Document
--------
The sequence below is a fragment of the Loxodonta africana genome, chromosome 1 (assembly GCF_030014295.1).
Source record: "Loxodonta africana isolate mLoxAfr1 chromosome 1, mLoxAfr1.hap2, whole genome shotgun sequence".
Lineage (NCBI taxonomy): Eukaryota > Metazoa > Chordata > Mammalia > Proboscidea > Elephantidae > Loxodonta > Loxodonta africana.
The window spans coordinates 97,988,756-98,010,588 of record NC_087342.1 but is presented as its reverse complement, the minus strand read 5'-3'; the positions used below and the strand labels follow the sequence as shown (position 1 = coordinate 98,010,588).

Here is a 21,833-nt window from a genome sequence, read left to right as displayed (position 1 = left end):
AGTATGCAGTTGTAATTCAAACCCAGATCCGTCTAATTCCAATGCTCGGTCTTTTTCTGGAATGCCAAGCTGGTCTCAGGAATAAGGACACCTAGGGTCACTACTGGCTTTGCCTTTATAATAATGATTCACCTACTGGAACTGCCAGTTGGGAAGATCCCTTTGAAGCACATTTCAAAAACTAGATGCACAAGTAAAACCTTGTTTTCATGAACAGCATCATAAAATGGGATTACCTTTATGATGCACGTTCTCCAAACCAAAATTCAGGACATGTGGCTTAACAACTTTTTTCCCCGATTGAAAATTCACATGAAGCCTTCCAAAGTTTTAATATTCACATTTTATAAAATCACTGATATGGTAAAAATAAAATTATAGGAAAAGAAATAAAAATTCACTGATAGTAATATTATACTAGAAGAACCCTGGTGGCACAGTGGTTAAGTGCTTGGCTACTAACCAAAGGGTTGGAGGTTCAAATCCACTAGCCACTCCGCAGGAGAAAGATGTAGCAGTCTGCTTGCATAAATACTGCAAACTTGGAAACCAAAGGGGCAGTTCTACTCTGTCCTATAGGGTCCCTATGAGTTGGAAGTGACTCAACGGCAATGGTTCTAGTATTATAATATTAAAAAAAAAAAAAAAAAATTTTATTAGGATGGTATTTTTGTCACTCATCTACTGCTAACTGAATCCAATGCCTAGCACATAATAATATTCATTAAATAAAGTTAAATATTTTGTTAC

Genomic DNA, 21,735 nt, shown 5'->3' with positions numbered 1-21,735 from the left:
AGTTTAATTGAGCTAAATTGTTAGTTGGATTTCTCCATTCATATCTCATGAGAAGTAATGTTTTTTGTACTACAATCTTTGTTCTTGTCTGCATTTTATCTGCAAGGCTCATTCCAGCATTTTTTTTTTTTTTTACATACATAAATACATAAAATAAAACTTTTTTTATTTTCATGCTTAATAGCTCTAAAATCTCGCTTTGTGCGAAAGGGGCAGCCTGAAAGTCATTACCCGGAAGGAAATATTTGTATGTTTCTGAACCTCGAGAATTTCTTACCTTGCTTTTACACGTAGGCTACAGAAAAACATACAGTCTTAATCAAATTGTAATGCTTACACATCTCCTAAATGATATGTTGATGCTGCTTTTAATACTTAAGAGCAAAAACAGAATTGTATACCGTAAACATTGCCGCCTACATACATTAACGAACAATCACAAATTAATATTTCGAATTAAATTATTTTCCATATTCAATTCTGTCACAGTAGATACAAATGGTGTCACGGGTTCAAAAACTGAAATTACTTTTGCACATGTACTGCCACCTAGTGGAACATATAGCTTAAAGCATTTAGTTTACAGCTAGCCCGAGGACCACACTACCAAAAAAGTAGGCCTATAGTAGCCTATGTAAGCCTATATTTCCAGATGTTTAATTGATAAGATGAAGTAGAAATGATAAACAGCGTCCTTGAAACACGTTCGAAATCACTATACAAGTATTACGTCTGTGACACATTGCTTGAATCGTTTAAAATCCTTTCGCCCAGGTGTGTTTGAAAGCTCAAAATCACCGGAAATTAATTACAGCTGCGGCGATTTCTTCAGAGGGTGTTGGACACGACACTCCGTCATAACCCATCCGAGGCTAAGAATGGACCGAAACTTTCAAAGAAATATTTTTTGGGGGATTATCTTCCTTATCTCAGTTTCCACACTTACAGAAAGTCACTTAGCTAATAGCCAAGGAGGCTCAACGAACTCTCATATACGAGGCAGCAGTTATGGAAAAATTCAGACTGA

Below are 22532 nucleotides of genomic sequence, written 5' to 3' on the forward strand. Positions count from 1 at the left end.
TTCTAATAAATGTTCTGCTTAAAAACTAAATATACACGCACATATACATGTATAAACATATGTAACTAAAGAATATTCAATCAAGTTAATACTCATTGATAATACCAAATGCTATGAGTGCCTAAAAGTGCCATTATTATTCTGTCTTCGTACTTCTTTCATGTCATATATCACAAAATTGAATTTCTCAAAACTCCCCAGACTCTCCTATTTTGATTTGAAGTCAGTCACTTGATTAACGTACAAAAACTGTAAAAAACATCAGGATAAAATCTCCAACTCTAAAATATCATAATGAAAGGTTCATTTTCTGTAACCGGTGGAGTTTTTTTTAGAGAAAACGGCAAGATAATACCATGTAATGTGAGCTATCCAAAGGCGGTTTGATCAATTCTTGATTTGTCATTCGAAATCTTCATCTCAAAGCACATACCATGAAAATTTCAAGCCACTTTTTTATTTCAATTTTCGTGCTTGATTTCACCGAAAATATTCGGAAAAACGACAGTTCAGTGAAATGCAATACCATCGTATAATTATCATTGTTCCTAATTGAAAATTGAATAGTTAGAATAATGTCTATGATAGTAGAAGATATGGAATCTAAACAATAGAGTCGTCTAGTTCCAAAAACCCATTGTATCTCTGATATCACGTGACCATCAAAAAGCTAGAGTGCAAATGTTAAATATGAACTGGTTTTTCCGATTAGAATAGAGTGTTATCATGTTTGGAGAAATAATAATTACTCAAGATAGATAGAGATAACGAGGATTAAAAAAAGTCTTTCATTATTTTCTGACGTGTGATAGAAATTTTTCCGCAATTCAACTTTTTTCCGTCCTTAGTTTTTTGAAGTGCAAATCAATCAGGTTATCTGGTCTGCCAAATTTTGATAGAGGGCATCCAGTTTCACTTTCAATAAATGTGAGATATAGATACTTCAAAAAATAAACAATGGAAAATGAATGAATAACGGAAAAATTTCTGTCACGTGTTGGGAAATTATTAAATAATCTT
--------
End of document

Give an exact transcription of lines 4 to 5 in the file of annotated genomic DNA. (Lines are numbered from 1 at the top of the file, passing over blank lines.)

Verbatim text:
The window spans coordinates 97,988,756-98,010,588 of record NC_087342.1 but is presented as its reverse complement, the minus strand read 5'-3'; the positions used below and the strand labels follow the sequence as shown (position 1 = coordinate 98,010,588).

Here is a 21,833-nt window from a genome sequence, read left to right as displayed (position 1 = left end):